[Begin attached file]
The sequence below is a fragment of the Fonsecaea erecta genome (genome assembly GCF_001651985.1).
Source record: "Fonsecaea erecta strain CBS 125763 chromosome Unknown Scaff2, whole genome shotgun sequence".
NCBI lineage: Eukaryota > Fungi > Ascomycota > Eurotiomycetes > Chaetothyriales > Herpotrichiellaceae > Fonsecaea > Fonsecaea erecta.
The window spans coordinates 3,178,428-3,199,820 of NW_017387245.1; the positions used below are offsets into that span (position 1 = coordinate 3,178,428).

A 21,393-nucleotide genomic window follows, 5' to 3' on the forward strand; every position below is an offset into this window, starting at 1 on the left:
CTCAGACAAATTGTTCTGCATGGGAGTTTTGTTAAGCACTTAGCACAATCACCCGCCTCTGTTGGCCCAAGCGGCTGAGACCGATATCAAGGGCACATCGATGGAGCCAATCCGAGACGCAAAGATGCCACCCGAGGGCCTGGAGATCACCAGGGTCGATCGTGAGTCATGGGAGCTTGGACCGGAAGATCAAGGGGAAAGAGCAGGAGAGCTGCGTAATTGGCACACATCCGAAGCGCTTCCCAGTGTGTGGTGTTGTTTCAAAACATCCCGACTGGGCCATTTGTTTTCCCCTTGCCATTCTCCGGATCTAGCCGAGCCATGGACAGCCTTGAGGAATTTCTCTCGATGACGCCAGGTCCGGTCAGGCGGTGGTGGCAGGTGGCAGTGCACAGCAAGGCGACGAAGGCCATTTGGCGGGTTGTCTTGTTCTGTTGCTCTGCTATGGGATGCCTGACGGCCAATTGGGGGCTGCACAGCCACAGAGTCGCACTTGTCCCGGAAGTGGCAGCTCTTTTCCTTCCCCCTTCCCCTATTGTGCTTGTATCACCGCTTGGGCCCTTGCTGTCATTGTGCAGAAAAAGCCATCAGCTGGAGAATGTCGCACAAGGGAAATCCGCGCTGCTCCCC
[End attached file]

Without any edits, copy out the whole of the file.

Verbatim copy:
The sequence below is a fragment of the Fonsecaea erecta genome (genome assembly GCF_001651985.1).
Source record: "Fonsecaea erecta strain CBS 125763 chromosome Unknown Scaff2, whole genome shotgun sequence".
NCBI lineage: Eukaryota > Fungi > Ascomycota > Eurotiomycetes > Chaetothyriales > Herpotrichiellaceae > Fonsecaea > Fonsecaea erecta.
The window spans coordinates 3,178,428-3,199,820 of NW_017387245.1; the positions used below are offsets into that span (position 1 = coordinate 3,178,428).

A 21,393-nucleotide genomic window follows, 5' to 3' on the forward strand; every position below is an offset into this window, starting at 1 on the left:
CTCAGACAAATTGTTCTGCATGGGAGTTTTGTTAAGCACTTAGCACAATCACCCGCCTCTGTTGGCCCAAGCGGCTGAGACCGATATCAAGGGCACATCGATGGAGCCAATCCGAGACGCAAAGATGCCACCCGAGGGCCTGGAGATCACCAGGGTCGATCGTGAGTCATGGGAGCTTGGACCGGAAGATCAAGGGGAAAGAGCAGGAGAGCTGCGTAATTGGCACACATCCGAAGCGCTTCCCAGTGTGTGGTGTTGTTTCAAAACATCCCGACTGGGCCATTTGTTTTCCCCTTGCCATTCTCCGGATCTAGCCGAGCCATGGACAGCCTTGAGGAATTTCTCTCGATGACGCCAGGTCCGGTCAGGCGGTGGTGGCAGGTGGCAGTGCACAGCAAGGCGACGAAGGCCATTTGGCGGGTTGTCTTGTTCTGTTGCTCTGCTATGGGATGCCTGACGGCCAATTGGGGGCTGCACAGCCACAGAGTCGCACTTGTCCCGGAAGTGGCAGCTCTTTTCCTTCCCCCTTCCCCTATTGTGCTTGTATCACCGCTTGGGCCCTTGCTGTCATTGTGCAGAAAAAGCCATCAGCTGGAGAATGTCGCACAAGGGAAATCCGCGCTGCTCCCC